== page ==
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03 December 2011 (online)
Beyond the Breakpoint
J. T. Weber (ed.). Vol. 6 of “Issues in Infectious Diseases”, B. W. J. Mahy (ed.). Karger Publishers, Basel (2010). ISBN 978-3-8055-9323-6, ISSN 1660-1890. X+ 174 pages, 4 figures, 18 tables, hard cover. EUR 135.00; CHF 189.00; USD 189.00.
The monography deals with one of the most important topics of antimicrobial chemotherapy – antimicrobial resistance.
Antimicrobial agents have saved countless lives and eased the suffering of millions of people over many decades. A powerful and uncomplicated weapon in medicine in the early to middle second half of the last century. Unfortunately, by the end of the last century we have seen the emergence and spread of micro-organisms that have acquired resistance to almost all classes of antibiotics mostly induced by inappropriate widespread and often unreflected use. The consequences of infections due to these antibiotic-resistant microbes even led to reservations of informed patients to enter hospitals, since it is known by the informed public that medical facilities are often sources for the acquisition of infections due to multi-resistant pathogens. A fatal world-wide condition which is perfectly specified within this book also considering the full scale of costs of antimicrobial resistance to society, both in human and economic terms.
The chapters of the book are listed below for a better information:
Community-Associated Methicillin Resistant Staphylococcus aureus (Miller LG); Infections with Organisms Producing rExtended-Spectrum β-Lactamase (Paterson DL et al.); Fluoroquinolone Resistance: Challenges for Disease Control (Parry CM); Antibiotic Resistance and Community-Acquired Pneumonia during an Influenza Pandemic (Moore MR et al.); Promoting Appropriate Antimicrobial Drug Use in the Outpatient Setting: What Works? (Belongia EA et al.); Reducing Antimicrobial-Resistant Infections in Health Care Setting: What Works? (Rezai K et al.); Cost of Antimicrobial Resistance in Healthcare Settings: A Critical Review (Merz LR et al.); Mass Treatment of Parasitic Disease: Implications for the Development and Spread of Anthelmintic Resistance (Churcher TS et al.); Antifungal Drug Resistance: Clinical Importance, in vitro Detection and Implications for Prophylaxis and Treatment (Arthington-Skaggs BA et al.); Preparing for HIV Drug Resistance in the Developing World (Bennett DE).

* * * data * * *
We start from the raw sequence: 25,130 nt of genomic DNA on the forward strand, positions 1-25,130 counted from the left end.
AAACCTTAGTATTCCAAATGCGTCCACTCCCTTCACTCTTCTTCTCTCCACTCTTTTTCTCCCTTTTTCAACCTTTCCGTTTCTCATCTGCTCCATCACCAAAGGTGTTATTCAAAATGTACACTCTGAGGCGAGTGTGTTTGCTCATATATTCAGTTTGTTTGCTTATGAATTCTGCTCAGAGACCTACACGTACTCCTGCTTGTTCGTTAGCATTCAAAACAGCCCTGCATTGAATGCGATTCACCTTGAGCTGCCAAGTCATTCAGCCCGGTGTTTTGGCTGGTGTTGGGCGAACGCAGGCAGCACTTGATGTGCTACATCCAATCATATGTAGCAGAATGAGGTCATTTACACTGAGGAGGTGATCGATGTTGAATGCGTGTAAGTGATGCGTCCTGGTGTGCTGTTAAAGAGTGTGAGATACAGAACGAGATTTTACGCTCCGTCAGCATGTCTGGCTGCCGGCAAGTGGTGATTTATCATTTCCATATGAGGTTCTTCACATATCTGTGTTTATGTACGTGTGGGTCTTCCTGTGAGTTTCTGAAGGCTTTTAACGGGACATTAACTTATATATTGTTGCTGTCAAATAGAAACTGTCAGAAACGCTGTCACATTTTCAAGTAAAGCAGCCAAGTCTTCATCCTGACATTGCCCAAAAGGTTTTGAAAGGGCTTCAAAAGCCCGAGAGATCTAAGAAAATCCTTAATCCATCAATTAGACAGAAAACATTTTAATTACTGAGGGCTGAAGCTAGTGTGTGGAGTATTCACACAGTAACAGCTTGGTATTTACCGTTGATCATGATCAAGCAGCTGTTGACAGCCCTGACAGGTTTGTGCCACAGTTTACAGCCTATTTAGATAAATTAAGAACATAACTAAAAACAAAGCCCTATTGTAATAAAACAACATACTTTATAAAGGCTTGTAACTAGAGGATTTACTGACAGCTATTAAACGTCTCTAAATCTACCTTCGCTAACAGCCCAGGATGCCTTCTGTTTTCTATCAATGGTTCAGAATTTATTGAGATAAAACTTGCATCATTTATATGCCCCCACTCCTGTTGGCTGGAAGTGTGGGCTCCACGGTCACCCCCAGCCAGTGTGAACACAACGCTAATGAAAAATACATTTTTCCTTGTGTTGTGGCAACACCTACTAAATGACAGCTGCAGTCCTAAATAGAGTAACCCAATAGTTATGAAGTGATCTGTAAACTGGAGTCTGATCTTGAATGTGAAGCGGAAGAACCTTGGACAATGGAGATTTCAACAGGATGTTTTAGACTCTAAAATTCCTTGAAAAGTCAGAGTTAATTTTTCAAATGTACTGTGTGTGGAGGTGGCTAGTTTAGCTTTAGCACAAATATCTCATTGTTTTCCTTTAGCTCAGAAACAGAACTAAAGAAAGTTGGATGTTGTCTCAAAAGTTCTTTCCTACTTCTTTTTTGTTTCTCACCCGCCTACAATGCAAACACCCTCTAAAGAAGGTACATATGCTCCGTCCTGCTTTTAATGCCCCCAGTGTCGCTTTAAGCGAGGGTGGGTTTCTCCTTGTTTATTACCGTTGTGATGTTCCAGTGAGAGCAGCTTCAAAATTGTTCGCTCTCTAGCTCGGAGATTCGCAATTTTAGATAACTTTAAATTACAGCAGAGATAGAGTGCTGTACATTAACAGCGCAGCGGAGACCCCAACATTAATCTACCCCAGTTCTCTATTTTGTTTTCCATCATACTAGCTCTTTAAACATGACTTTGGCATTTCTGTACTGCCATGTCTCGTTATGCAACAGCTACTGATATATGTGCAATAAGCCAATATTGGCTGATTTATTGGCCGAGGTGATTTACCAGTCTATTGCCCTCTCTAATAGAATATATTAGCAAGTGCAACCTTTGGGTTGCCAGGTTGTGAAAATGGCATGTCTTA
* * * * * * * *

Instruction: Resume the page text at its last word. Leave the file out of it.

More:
This monography reports on a broad range of topics in antimicrobial resistance that deeply go beyond aspects such as established definitions and data from microbiological antimicrobial sustainability assessment. Socio-economical burdens associated with antimicrobial resistance target the central messages of this book. Beside basic microbiological information, the main focus of this book is on evidence for effective therapeutic interventions, costs and treatment regimens, and new important corresponding issues are specified and highlighted where information is ambiguous and/ or lacking.
The chapters are written by internationally recognized experts and opinion leaders within the corresponding fields. Each chapter gives a brief introduction concerning its background and then examines the evidence for an important aspect such as e.g. prevention, disease control, treatment strategies or policy decisions combined with socio-economical considerations. Especially prevention and control strategies are critically analyzed for e. g. insufficient use of antimicrobial agents, fluoroquinolone-resistant organisms, healthcare associated infections and parasitic or fungal diseases. Additionally, treatment strategies for rapidly changing resistance patterns are explored for diseases such as community-acquired pneumonia during influenza pandemia and infections with community-associated methicillin resistant Staphylococcus aureus, extended-spectrum β-lactamase producing organisms and fungi.
Aspects for rationals for proper policy making are discussed in some contributions that detail the costs of infections due to antimicrobial resistant organisms, e.g. in healthcare settings. Also the threat of antimicrobial resistance prevalence and development due to the introduction of antiretroviral therapy for large HIV-positive populations in the developing world is properly addressed.
Many of these socio-economical issues concerning infectious diseases change rapidly and steadily due to changing resistance patterns and/or other epidemiological backgrounds. In these cases the reviews indicate where interventions, surveillance and research will be most useful for managing the ubiquitous problems of antimicrobial resistance now and for the future.
In conclusion, this monography is an important contribution for physicians and anybody dealing with infectious diseases as well as for e. g. public health officials interested in the prevention of antimicrobial resistant infections and/ or are in charge of these issues where the “journey” concerning antimicrobial resistance will go along. An excellent book on an important topic for a reasonable prize.
Axel Schmidt, Witten/Herdecke